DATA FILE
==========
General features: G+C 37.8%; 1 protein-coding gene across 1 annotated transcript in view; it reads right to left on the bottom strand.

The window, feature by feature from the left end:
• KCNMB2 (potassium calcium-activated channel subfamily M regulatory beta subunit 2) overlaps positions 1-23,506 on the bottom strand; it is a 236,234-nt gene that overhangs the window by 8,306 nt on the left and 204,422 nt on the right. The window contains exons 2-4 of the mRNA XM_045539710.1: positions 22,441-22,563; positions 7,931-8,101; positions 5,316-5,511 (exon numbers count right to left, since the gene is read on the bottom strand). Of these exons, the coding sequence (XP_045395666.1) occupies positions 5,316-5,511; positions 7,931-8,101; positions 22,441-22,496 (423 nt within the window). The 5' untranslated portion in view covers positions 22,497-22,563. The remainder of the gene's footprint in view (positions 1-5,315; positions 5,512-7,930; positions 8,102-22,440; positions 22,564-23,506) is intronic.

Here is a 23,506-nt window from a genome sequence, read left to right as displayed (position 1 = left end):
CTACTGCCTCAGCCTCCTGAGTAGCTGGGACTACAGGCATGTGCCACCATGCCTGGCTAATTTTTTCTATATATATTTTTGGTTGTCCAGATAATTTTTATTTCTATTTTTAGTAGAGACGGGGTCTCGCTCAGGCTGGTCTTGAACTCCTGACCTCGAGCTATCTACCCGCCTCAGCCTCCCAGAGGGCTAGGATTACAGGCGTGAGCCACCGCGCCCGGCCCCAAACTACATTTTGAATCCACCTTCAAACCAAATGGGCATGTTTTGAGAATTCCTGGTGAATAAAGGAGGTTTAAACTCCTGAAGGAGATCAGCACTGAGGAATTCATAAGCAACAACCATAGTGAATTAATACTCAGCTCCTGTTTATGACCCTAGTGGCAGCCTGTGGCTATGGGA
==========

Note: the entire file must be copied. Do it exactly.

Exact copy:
General features: G+C 37.8%; 1 protein-coding gene across 1 annotated transcript in view; it reads right to left on the bottom strand.

The window, feature by feature from the left end:
• KCNMB2 (potassium calcium-activated channel subfamily M regulatory beta subunit 2) overlaps positions 1-23,506 on the bottom strand; it is a 236,234-nt gene that overhangs the window by 8,306 nt on the left and 204,422 nt on the right. The window contains exons 2-4 of the mRNA XM_045539710.1: positions 22,441-22,563; positions 7,931-8,101; positions 5,316-5,511 (exon numbers count right to left, since the gene is read on the bottom strand). Of these exons, the coding sequence (XP_045395666.1) occupies positions 5,316-5,511; positions 7,931-8,101; positions 22,441-22,496 (423 nt within the window). The 5' untranslated portion in view covers positions 22,497-22,563. The remainder of the gene's footprint in view (positions 1-5,315; positions 5,512-7,930; positions 8,102-22,440; positions 22,564-23,506) is intronic.

Here is a 23,506-nt window from a genome sequence, read left to right as displayed (position 1 = left end):
CTACTGCCTCAGCCTCCTGAGTAGCTGGGACTACAGGCATGTGCCACCATGCCTGGCTAATTTTTTCTATATATATTTTTGGTTGTCCAGATAATTTTTATTTCTATTTTTAGTAGAGACGGGGTCTCGCTCAGGCTGGTCTTGAACTCCTGACCTCGAGCTATCTACCCGCCTCAGCCTCCCAGAGGGCTAGGATTACAGGCGTGAGCCACCGCGCCCGGCCCCAAACTACATTTTGAATCCACCTTCAAACCAAATGGGCATGTTTTGAGAATTCCTGGTGAATAAAGGAGGTTTAAACTCCTGAAGGAGATCAGCACTGAGGAATTCATAAGCAACAACCATAGTGAATTAATACTCAGCTCCTGTTTATGACCCTAGTGGCAGCCTGTGGCTATGGGA